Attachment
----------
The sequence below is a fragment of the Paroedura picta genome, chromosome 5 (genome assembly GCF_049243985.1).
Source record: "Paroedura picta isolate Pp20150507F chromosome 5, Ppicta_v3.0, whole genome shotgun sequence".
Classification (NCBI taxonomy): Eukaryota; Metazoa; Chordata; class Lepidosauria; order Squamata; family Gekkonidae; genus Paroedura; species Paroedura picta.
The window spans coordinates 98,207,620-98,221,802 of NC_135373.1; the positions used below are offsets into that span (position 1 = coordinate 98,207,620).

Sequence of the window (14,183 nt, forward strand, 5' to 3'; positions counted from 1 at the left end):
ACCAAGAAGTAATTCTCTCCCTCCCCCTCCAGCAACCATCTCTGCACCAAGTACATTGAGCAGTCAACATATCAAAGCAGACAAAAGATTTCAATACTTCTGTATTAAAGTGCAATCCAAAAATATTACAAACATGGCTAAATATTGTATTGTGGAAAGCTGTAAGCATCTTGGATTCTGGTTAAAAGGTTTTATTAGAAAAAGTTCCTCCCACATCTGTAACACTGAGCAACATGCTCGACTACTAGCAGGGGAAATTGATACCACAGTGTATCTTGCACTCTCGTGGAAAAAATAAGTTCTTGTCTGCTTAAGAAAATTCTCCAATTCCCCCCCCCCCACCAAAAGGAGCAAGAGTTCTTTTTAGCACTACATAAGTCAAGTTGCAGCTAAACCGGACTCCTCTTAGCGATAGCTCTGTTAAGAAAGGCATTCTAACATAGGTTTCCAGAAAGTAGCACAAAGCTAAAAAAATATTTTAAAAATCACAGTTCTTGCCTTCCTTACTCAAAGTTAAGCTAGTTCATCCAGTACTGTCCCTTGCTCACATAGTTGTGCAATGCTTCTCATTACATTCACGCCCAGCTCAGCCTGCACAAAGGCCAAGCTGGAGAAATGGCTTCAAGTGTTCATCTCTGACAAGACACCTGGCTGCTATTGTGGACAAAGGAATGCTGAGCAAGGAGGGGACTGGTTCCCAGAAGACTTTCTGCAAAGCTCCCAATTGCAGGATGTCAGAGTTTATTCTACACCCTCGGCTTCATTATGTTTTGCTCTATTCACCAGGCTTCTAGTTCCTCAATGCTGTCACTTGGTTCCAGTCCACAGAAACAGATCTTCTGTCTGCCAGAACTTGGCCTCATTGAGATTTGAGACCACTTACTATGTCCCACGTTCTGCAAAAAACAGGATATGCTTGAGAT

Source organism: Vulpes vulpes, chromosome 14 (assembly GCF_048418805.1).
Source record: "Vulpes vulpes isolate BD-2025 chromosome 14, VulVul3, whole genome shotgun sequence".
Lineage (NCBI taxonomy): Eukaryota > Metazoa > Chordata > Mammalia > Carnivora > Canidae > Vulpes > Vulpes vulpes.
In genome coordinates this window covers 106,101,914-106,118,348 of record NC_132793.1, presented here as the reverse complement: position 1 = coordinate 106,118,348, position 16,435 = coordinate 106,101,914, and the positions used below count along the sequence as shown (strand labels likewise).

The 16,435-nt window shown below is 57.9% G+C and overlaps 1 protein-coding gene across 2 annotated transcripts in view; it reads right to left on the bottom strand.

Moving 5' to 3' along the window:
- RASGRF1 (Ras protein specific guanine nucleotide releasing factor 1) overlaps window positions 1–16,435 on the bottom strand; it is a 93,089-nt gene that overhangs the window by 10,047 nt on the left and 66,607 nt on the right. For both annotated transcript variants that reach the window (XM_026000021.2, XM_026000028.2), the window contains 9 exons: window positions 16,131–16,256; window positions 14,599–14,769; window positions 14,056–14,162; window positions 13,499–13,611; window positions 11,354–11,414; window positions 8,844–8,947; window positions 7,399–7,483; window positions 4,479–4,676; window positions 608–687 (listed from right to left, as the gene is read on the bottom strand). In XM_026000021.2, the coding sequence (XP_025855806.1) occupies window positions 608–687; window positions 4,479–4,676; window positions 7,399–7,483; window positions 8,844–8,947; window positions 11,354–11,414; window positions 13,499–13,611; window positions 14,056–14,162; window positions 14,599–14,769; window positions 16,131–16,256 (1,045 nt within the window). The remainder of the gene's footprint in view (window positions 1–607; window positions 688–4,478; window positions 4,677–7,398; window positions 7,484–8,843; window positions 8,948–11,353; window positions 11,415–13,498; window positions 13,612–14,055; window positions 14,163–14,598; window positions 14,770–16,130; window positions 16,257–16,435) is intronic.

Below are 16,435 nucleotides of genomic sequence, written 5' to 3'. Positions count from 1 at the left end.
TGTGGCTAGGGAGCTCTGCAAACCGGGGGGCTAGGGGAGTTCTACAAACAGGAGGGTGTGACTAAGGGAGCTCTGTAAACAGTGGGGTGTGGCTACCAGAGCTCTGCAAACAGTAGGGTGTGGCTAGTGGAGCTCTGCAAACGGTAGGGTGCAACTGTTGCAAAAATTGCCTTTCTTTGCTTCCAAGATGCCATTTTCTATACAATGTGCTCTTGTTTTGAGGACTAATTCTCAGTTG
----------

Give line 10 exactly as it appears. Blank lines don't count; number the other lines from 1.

In genome coordinates this window covers 106,101,914-106,118,348 of record NC_132793.1, presented here as the reverse complement: position 1 = coordinate 106,118,348, position 16,435 = coordinate 106,101,914, and the positions used below count along the sequence as shown (strand labels likewise).